Atlanta Beltline example for Old Town Waterway Gulch property dontation

This is the newest section of the Atlanta Beltway. Businesses and multi-story housing continue to crop up along this walkway each month.

Payson may make lemonade out of lemons — by turning the flood-prone American Gulch (or Old Town Waterway as some want to call it) into an amenity.

At least, that’s what three property owners hope they’ll accomplish by donating land in the flood plain to the town for both flood control and a walking path between Main Street and West Aero Drive.

“It sounded really good ... a win-win,” said Jim Young, one of the property owners.

This project has been a long time coming.

“The exciting thing now is that we have momentum with Main Street in general,” said Trever Fleetham, Payson’s economic development director. “Everybody is on board — the council supports it, the Main Street merchants, and the community — staff has all these plans.”

The proposed development could kick-start economic development on Main Street, just as similar developments have spurred economic growth in other towns and cities across the country.

In Atlanta, an abandoned railroad right of way near downtown has turned into the Beltline. All along the walking path, restaurants and shops have popped up with apartments on the upper levels.

Greenville, N.C. revitalized its downtown with walking paths.

The original River Walk in San Antonio runs along the river of the same name. Visitors spend hours strolling and enjoying the river, then stop for a bite to eat or drink.

And in the Valley, the Highline Canal, a 3.5-mile multi-use path connects Tempe to Chandler and Guadalupe. The project has transformed a sterile concrete canal into an amenity, with a 10-foot-wide path on one side with lighting, landscaping and public art. Chandler is covering the cost with grants and a transit tax.

The three gulch owners recently had an on-site meeting with town staff and the engineer drawing up plans for the current channelization work at the Sawmill Crossing.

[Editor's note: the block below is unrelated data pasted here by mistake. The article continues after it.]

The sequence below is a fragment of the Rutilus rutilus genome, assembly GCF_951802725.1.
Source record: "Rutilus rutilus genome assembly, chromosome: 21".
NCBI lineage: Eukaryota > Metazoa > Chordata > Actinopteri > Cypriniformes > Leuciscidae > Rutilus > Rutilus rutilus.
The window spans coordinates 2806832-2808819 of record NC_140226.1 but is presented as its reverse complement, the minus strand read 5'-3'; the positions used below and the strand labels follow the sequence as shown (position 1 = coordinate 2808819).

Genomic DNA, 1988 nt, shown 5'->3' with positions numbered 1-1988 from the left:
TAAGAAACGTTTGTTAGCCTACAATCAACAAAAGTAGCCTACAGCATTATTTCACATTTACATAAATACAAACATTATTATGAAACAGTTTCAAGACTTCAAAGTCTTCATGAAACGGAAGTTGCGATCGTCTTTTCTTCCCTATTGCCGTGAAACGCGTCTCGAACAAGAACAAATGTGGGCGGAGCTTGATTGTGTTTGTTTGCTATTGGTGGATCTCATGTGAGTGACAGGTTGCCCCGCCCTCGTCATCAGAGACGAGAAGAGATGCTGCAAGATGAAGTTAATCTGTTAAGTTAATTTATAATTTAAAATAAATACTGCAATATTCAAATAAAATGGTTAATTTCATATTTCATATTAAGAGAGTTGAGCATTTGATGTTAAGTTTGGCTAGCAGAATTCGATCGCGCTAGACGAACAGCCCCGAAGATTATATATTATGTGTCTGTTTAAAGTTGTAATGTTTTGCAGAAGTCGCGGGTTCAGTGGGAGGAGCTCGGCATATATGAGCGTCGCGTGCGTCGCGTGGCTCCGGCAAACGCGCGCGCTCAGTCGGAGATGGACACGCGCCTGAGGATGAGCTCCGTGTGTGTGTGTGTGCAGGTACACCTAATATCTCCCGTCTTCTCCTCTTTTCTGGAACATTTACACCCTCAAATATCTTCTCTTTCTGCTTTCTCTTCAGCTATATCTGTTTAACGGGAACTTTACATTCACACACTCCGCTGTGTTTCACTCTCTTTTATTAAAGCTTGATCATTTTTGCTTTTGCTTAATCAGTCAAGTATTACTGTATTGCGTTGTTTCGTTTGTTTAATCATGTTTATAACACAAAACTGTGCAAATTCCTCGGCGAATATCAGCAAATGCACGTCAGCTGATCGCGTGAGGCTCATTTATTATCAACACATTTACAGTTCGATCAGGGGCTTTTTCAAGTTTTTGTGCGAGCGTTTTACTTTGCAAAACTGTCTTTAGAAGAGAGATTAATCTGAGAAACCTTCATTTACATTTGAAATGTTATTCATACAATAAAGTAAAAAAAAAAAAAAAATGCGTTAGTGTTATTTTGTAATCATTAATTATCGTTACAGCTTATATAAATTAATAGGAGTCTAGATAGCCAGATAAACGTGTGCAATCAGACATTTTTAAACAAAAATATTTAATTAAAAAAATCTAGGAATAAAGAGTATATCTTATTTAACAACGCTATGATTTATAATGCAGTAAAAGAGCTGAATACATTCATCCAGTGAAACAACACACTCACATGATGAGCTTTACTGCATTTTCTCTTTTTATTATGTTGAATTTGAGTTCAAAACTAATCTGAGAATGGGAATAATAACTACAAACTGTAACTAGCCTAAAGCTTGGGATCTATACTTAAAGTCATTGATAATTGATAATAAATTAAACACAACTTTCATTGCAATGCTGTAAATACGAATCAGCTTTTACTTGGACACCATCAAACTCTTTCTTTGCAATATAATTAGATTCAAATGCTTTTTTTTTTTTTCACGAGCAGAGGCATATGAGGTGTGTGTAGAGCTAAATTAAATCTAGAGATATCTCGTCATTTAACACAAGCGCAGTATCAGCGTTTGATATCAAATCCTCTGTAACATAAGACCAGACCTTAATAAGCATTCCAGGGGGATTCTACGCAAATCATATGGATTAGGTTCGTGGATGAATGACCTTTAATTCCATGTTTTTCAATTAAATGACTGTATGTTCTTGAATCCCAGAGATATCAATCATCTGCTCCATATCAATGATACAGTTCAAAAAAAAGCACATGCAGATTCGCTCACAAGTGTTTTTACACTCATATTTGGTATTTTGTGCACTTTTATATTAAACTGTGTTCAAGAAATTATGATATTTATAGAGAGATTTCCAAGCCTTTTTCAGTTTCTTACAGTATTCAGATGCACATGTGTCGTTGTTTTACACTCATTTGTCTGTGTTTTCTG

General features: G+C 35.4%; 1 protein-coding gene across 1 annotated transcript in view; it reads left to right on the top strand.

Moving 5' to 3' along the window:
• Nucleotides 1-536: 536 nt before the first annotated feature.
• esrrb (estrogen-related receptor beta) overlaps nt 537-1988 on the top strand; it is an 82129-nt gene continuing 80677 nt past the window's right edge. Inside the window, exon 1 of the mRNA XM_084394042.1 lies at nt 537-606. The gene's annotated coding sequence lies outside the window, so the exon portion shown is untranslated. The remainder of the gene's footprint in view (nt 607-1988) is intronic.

The three owners, Young, Paul Messinger and Olive Henry Matus have tentatively agreed to donate enough land to continue the channel work already in progress west of the Sawmill complex. The proposed donation would continue the channel down to McLane. A bridge is needed at McLane, similar to the bridge spanning Westerly.

“We have about 10 acres all total,” said Young. “What the town needs is 2.75 acres — 125 feet wide, for the full length from Westerly down to McLane.”

There is one piece of property not included in the project. Hallie Overman-Jackman owns the property between McLane and Green Valley Park. A decade ago, she had proposed a similar project on her property, but the recession destroyed those plans.

She’s not sure this newest idea will work for her property.

“Unfortunately, my part of the American Gulch is the entrance to a 40-acre parcel and is very valuable as an entrance to the property,” said Overman-Jackman. “Their property is in front of the American Gulch and backs up their property, so is of little value and would not interfere with their business plans.”

She was happy to hear the gulch would be improved east of her property.

“In the past, the Town of Payson stood in the way of the development of Main Street and the American Gulch, for whatever reasons.”

The proposed channel will include walk/bike paths on either side, plus a small lake on what is now Matus’ property. Property owners could then build mixed-use housing with commercial development along the path.

“The engineer is not just a flood plain guy,” said Young. “He showed us what we’d need to do if we want a stream with fishing and/or the rocks and plants that would attract the birds.”

So why did the three property owners finally come together?

“I think it was mostly that the economy is good now,” said Young.

Without the recession, however, Young would not have ended up with his property, which was in foreclosure.

“It was collateral with a local developer and we ended up stuck with it,” he said.

And unless the property owners joined up, none of them could fix the flooding problem on their properties.

“It would just continue to flood,” said Young.

The group is hoping to secure funding to help pay for the gulch improvements.

“Trever thinks with the economy going well, there might be more grants,” said Young.

In fact, a grant is helping pay for the work being done on the Sawmill portion of the channel project.

“The one that we got to do the construction is from the Arizona Water Protection Fund,” said Fleetham. “They issue grants with no matching fund needed.”

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